A new strain of ransomware has been broken, allowing for victims to circumvent payment and access their locked data.
The Scraper ransomware, originally known as Torlocker, was discovered in October last year and granted the name Trojan-Ransom.Win32.Scrape. The ransomware encrypts a victim's files -- including documents, video, images and database copies -- and demands a ransom of at least $300 to unlock and decrypt documents.
However, due to errors in encryption algorithms, in 70 percent of cases files can be unlocked without submitting to the attacker's demands.
In a blog post, Kaspersky Labs analyzes the ransomware strain in detail, and within the security company's findings is the fact that in most cases, victims can get their data back without giving into demands for money.
First appearing in an attack against Japanese users last year, the crypto-ransomware samples obtained by Kaspersky come in both Japanese and English versions. The Trojan uses the Tor network and a proxy server to contact its owners after landing on victim computer systems via the Andromeda botnet.
After demanding upwards of $300, if the malware is detected and deleted by an antivirus program -- after files are encrypted -- the Trojan installs the following wallpaper on the user's desktop with a link to its executable file.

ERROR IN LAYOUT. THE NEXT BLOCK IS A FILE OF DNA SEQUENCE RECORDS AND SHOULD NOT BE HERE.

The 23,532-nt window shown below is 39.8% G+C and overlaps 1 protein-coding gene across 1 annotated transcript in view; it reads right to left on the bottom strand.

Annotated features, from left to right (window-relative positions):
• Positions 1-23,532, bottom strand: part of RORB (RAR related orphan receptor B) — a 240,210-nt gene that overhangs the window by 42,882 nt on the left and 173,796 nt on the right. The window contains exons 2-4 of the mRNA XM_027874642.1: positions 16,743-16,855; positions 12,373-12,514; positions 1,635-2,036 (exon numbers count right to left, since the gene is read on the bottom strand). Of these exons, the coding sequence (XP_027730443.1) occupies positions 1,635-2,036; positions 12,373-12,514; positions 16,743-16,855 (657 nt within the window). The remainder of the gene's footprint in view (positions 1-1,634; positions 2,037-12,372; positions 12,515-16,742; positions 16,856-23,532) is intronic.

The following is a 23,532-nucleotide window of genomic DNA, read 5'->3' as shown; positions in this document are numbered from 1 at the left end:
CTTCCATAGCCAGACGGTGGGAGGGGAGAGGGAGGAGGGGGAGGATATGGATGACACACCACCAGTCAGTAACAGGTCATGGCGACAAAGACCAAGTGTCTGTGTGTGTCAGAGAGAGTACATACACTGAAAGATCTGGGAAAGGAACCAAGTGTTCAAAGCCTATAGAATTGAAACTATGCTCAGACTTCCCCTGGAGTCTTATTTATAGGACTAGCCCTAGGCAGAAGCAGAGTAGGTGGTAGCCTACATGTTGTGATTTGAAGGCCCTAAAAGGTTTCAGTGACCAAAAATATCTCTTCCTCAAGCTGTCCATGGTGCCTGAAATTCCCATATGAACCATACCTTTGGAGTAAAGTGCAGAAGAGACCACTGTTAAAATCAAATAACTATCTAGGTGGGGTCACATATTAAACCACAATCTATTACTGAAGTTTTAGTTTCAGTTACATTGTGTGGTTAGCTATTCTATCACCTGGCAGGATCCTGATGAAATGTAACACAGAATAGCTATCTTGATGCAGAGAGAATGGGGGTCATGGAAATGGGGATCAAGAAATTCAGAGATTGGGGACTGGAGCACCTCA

Victims can re-download the malicious code and notify its operators that the ransom has been paid through a dedicated TorLocker window. The data is then sent through to a command and control (C&C) server which will respond with a private RSA key if money has changed hands. The ransomware supports payments made in Bitcoin, UKash and PaySafeCard.
Victims are pressured to pay up through a timer system which threatens to delete the key necessary to decrypt files.
See also: The ransomware guide
Scraper encrypts files through both AES-256 and RSA-2048 protocols. However, a fundamental flaw in the ransomware creator's implementation of cryptographic algorithms means files can be decrypted without payment, according to the security team. In over 70 percent of cases, Kaspersky Labs' ScraperDecryptor utility can be used to clean systems of the malicious code and more likely than not restore a device's original files.
Unfortunately, ransomware has become a popular way to extract money from victims who inadvertently download the malware. The fear factor stems from ransomware often masquerading as law enforcement and alleging that the victim has been viewing illegal material or similar, and a time reference can cause panic which will in turn pressure a victim to pay up rather than lose their files.
In March, a new variant of the Cryptolocker ransomware which targets gamers. Dubbed TeslaCrypt, the malware strain impacts data files for games distributed on compromised websites, and uses the Angler exploit kit to lock systems and demand payment.
Read on: In the world of security